Supporters have included Wyoming business groups, which have said enacting an anti-discrimination law would help the state recruit new corporations and help existing businesses attract good employees.
Opponents included several church groups, including the Roman Catholic Diocese of Cheyenne. They maintained that the bill would crimp the right of people to make decisions about hiring and also infringe on freedom of speech.
Rep. Ruth Ann Petroff, R-Jackson, introduced the bill and emphasized it wouldn’t provide any cover for unqualified workers.
“This does not in any way diminish our strong right-to-work laws in this state,” Petroff said. “The bill simply says that we are fair, we are fair people and that we judge people based on their performance and their actions.”
House Speaker Rep. Kermit Brown, R-Laramie, spoke in favor of the bill, saying sexual orientation is not a matter of choice.
“Some people are hardwired differently, I don’t know why. But they’re here, they’re among us,” Brown said. “They’re our friends. We all know somebody, a friend, an acquaintance, a business associate.”
Brown said the issue comes down to whether an employee can do the job. “And if they can do the job, then what possible justification can there be for saying to them, ‘You know, I’m going to let you go because you have certain characteristics that I don’t approve of.'”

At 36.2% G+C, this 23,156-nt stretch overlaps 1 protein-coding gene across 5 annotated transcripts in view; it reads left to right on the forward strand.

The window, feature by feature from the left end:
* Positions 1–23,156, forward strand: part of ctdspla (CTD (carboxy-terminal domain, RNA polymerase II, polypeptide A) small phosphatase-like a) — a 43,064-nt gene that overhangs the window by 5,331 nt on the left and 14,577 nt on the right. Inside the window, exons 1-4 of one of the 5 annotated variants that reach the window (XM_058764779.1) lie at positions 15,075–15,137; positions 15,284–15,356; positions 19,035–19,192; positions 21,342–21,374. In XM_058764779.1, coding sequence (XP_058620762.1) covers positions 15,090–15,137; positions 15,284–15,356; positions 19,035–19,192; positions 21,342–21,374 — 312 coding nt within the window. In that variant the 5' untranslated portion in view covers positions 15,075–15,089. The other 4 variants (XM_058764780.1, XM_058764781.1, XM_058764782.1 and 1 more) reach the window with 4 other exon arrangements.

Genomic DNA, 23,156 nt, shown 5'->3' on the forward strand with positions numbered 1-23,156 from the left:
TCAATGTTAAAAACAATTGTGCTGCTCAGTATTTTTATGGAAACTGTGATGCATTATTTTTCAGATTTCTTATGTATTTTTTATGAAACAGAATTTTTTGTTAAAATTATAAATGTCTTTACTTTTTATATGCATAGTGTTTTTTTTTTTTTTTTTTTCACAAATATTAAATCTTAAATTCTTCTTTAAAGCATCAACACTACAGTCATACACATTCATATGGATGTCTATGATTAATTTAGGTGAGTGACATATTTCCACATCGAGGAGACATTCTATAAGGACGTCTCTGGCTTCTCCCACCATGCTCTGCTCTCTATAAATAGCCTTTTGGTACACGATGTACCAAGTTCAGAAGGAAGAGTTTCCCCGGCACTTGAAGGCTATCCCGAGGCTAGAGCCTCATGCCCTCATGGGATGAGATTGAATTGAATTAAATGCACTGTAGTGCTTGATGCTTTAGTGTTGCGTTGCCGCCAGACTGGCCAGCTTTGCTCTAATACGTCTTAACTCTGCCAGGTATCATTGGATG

Rep. Mark Jennings, R-Sheridan, said the bill was being promoted as a way to improve Wyoming’s image. However, he said the state should have no concerns along those lines.
Article continues below“This bill is not needed, it aims to fix problems that don’t exist,” Jennings said. “I ask you to defeat this bill.”
Rep. Nathan Winters, R-Thermopolis, said the problem with the anti-discrimination bill is that it removes all discretion from individuals as to how they choose to exercise their freedom of conscience. “And it enshrines forever in law, something that is detrimental to the First Amendment,” he said.
Speaking after the vote, Rep. James Byrd, D-Cheyenne, said the bill’s defeat sends the wrong message about Wyoming.
“It just reaffirms the opinion and impression of the rest of the country that we do not like people of alternative sexual orientation – gays,” Byrd said.
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